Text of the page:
0
Research Papers: Fundamental Issues and Canonical Flows

Effects of Free-Stream Turbulence on Transition of a Separated Boundary Layer Over the Leading-Edge of a Constant Thickness Airfoil

[+] Author and Article Information
A. Samson

Indian Institute of Technology Kanpur,
Kanpur, Uttar Pradesh 208016, India
e-mail: samson@iitk.ac.in

S. Sarkar

Professor
Mem. ASME
Indian Institute of Technology Kanpur, Kanpur,
Uttar Pradesh 208016, India
e-mail: subra@iitk.ac.in

1Corresponding author.

Contributed by the Fluids Engineering Division of ASME for publication in the JOURNAL OF FLUIDS ENGINEERING. Manuscript received April 23, 2014; final manuscript received June 29, 2015; published online September 3, 2015. Assoc. Editor: Feng Liu.

J. Fluids Eng 138(2), 021202 (Sep 03, 2015) (19 pages) Paper No: FE-14-1220; doi: 10.1115/1.4031249 History: Received April 23, 2014; Revised June 29, 2015

This paper describes the change in the transition mechanism of a separated boundary layer formed from the semicircular leading-edge of a constant thickness airfoil as the free-stream turbulence (fst) increases. Experiments are carried out in a low-speed wind tunnel for three levels of fst (Tu = 0.65%, 4.6%, and 7.7%) at two Reynolds numbers (Re) 25,000 and 55,000 (based on the leading-edge diameter). Measurements of velocity and surface pressure along with flow field visualizations are carried out using a planar particle image velocimetry (PIV). The flow undergoes separation in the vicinity of leading-edge and reattaches in the downstream forming a separation bubble. The shear layer is laminar up to 20% of separation length, and then, the perturbations are amplified in the second-half attributing to breakdown and reattachment. The bubble length is highly susceptible to change in Tu. At low fst, the primary mode of instability of the shear layer is Kelvin–Helmholtz (K-H), although the local viscous effect may not be neglected. At high fst, the mechanism of shear layer rollup is bypassed with transient growth of perturbations along with evidence of spot formation. The predominant shedding frequency when normalized with respect to the momentum thickness at separation is almost constant and shows a good agreement with the previous studies. After reattachment, the flow takes longer length to approach a canonical boundary layer.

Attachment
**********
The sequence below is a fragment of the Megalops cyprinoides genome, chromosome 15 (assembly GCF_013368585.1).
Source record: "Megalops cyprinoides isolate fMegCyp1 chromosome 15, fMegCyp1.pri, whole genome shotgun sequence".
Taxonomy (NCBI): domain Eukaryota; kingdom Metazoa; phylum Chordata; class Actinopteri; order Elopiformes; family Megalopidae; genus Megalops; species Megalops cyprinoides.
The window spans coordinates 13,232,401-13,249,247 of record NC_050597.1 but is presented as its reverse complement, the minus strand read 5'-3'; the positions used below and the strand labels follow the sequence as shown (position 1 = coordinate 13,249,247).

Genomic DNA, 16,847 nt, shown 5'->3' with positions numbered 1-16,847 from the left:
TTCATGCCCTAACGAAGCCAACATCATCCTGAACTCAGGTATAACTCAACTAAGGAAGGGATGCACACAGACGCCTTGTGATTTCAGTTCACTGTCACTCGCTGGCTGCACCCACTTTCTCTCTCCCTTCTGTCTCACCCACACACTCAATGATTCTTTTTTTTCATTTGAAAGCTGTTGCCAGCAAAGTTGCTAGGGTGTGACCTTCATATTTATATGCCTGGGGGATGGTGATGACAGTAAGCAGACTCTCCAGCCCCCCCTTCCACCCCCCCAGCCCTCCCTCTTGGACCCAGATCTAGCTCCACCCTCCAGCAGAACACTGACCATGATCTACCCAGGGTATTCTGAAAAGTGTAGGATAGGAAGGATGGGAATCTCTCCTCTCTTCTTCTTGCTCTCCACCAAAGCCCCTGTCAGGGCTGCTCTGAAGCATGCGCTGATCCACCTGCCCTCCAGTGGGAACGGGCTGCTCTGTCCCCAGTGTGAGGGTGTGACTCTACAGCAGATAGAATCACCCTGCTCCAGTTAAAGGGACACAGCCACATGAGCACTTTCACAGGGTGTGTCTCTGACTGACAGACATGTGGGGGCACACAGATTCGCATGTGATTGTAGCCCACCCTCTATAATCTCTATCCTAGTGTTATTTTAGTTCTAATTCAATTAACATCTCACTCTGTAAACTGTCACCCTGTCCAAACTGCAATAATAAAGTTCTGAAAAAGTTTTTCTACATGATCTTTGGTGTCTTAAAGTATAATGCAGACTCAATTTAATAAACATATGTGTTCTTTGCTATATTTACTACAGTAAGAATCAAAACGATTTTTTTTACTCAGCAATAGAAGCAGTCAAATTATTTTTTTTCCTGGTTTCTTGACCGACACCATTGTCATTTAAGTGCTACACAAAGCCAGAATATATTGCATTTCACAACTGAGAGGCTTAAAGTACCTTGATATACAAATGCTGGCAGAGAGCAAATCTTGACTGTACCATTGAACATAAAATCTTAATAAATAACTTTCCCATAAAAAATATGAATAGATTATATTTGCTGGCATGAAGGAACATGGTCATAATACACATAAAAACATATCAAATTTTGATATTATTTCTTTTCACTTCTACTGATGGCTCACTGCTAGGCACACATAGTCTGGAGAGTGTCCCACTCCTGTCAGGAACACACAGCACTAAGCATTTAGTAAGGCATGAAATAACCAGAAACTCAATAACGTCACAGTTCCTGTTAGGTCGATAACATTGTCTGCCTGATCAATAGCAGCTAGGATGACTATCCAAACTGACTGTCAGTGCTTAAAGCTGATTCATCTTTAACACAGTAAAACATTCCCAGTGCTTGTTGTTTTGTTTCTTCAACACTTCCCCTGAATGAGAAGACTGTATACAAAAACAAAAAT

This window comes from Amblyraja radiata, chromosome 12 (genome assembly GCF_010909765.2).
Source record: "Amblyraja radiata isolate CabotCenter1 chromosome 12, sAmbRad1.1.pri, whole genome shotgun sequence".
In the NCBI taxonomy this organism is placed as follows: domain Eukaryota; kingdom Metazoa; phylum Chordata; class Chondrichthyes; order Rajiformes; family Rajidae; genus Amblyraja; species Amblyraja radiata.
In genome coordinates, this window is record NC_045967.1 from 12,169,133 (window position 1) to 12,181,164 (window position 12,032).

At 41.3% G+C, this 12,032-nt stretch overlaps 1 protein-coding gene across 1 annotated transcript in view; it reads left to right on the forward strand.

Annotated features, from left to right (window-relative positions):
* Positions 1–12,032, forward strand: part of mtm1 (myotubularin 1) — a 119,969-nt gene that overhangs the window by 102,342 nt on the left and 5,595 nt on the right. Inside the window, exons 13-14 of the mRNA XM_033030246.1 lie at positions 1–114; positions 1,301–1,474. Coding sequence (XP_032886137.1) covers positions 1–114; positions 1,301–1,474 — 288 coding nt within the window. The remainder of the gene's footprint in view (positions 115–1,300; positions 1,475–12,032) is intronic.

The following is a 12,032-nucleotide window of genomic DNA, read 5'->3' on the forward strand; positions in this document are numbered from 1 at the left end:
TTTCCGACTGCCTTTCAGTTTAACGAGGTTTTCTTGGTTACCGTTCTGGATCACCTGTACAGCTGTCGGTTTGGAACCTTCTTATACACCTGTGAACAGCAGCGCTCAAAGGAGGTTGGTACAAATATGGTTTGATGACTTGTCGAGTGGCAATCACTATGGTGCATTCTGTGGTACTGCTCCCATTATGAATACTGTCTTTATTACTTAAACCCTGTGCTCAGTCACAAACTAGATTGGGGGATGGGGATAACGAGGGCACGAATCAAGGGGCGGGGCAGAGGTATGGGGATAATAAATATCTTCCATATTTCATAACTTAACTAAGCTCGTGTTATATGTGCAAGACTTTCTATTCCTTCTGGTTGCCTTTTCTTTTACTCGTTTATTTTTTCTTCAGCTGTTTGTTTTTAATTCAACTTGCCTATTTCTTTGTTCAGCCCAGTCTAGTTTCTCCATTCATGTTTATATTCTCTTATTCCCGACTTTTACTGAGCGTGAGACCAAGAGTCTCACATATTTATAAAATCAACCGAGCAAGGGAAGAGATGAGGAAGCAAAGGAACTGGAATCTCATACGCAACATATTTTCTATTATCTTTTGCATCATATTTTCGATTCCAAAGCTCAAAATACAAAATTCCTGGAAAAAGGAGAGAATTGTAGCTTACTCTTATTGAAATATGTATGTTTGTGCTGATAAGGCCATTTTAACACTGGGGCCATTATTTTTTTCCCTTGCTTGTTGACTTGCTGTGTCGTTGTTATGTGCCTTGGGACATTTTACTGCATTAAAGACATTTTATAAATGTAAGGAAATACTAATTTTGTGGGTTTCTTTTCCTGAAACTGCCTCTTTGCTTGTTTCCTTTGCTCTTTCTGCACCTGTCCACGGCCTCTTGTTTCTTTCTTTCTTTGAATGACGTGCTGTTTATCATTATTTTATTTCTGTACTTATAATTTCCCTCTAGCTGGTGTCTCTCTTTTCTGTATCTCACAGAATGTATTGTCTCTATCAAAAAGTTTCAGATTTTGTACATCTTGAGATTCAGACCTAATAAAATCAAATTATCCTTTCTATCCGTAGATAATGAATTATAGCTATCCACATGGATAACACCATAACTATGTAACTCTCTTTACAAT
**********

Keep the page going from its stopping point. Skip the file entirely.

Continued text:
Copyright © 2016 by ASME
Your Session has timed out. Please sign back in to continue.

References

Figures

Grahic Jump Location
Fig. 1

Schematic of test setup and wind tunnel along with turbulence generating grids (not to scale)

Grahic Jump Location
Fig. 2

Streamwise turbulence decay for grids A and B

Grahic Jump Location
Fig. 3

Percentage uncertainty in U and urms

Grahic Jump Location
Fig. 4

Pressure recovery coefficient on the top surface of the model from the theoretical stagnation point

Grahic Jump Location
Fig. 5

Time-averaged flow field illustrating mean bubble length for Re = 25,000

Grahic Jump Location
Fig. 6

Time-averaged flow field illustrating mean bubble length for Re = 55,000

Grahic Jump Location
Fig. 7

Mean streamwise velocity profiles from hotwire measurements at different locations for Re = 25,000: (a) x/D = 0.0875, (b) x/D = 0.2625, (c) x/D = 0.4375, (d) x/D = 0.6125, (e) x/D = 0.7875, (f) x/D = 1.05, (g) x/D = 1.3125, and (h) x/D = 1.75